11 Victims Killed In Shooting In Virginia's Largest City NPR's Ari Shapiro speaks with Barbara Henley, a Virginia Beach councilmember, following a shooting that left at least 11 people did in a municipal office building in Virginia's largest city.
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11 Victims Killed In Shooting In Virginia's Largest City

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11 Victims Killed In Shooting In Virginia's Largest City

11 Victims Killed In Shooting In Virginia's Largest City

11 Victims Killed In Shooting In Virginia's Largest City

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NPR's Ari Shapiro speaks with Barbara Henley, a Virginia Beach councilmember, following a shooting that left at least 11 people did in a municipal office building in Virginia's largest city.

ARI SHAPIRO, HOST:

This evening we're following news of a mass shooting in Virginia Beach, Va. Around 4 p.m. today, a gunman identified by police as a current city employee opened fire in a municipal building. Police Chief Jim Cervera said 11 victims are dead. The shooter fired at officers and was killed by police. City council member Barbara Henley joins us now from Virginia Beach. Thank you for being here on what I know is a very difficult day.

BARBARA HENLEY: Very difficult, yes.

SHAPIRO: Tell us how you learned about the shooting.

HENLEY: Well, I happened to just pull up at city hall as it was in process, I suppose, just to get some papers. And I asked the people outside what was going on, and they said, well, there was a shooting. And about that time, I heard a obvious police loud voice say, get down. And I was still in my car, so that was the time for me to leave and get out of their way. To find out what was really going on is just devastating.

SHAPIRO: I know you spent a good deal of time in this part of the city both as a council member and a member of the community. Can you describe for us the building where this took place?

HENLEY: Well, our complex is very large and a beautiful place. And to think that this is where it happened - but this was what we called our operations building where our public works, public utilities and planning departments are all located. And it's of course open to the public because that's where public is in and out doing their business with the city and having their plans approved and so forth. So it's a very open building and doesn't have that security that we may have to go to because we have to be prepared for these kinds of things. We thought we were, but I guess you're never prepared for it.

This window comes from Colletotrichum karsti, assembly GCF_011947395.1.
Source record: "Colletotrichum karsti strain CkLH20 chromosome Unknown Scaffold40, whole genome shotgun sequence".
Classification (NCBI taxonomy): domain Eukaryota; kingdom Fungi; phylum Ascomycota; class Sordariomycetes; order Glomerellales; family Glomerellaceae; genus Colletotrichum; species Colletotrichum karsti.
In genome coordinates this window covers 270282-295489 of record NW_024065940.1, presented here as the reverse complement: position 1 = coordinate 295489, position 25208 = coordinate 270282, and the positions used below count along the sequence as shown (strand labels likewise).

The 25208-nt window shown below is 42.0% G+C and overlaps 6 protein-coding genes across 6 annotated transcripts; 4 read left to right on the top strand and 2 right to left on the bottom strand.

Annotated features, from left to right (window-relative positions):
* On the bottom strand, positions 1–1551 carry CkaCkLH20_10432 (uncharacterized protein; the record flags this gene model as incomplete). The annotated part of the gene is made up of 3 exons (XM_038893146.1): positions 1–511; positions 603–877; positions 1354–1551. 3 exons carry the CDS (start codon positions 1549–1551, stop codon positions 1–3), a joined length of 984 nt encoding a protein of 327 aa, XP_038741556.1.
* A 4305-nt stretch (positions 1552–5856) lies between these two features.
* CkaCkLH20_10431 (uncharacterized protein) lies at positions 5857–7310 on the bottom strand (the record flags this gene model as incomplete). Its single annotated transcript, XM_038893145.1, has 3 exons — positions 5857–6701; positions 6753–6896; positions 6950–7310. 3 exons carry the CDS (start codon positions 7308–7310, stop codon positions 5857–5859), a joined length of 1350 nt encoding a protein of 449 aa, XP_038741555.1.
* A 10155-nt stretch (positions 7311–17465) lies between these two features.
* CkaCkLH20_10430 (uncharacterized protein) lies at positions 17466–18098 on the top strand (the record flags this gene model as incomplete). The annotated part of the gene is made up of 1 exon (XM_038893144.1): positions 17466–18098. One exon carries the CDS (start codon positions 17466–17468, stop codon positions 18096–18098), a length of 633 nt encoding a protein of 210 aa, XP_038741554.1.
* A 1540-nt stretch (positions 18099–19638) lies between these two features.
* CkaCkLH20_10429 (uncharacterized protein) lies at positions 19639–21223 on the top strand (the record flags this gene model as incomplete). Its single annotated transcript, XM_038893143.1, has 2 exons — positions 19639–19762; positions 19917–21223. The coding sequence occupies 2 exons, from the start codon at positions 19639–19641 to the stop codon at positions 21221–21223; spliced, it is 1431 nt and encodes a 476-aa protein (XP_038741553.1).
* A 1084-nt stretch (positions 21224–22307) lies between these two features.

SHAPIRO: Yeah. We're only beginning to learn about the victims. Do you know whether anyone who you knew was in the building where the shooting took place.

HENLEY: I'm sure I knew these people. I haven't heard any names. I know out of respect for the families, those names won't be released until families are notified. But I just have the greatest respect for our employees who spend their days serving the citizens. And they're wonderful people, and my heart goes out to all of them - those who were just in the building and those who of course were the victims.

SHAPIRO: And we should mention that one police officer apparently is in the hospital with an injury. I imagine you're hearing from friends, neighbors, colleagues and constituents. What kind of response are you hearing from the community right now?

HENLEY: Disbelief. We just think of Virginia Beach as being a perfectly safe city. I get out of my car over there all the time and forget to lock it and don't worry a bit although they keep telling me, make sure you lock your car. It's a safe city. We just don't think of these things. And it just doesn't seem right for it to have happened here. But obviously this kind of thing can happen anyplace. That's what our society has to worry about. We've got to figure out how we can stop this.

SHAPIRO: And as a city council member, I imagine part of your task in the days and weeks ahead will be to lead the discussion about what to do from here.

HENLEY: Well, for sure. We have active shooter drills for our employees. We have a wonderful police department that does all the preventive planning that they should do. But I guess it just shows that you can't stop everything. And having to be prepared for these kinds of things is difficult, but I suppose we all have to be more aware.

SHAPIRO: Virginia Beach Council Member Barbara Henley, thank you and my condolences.

HENLEY: Thank you.

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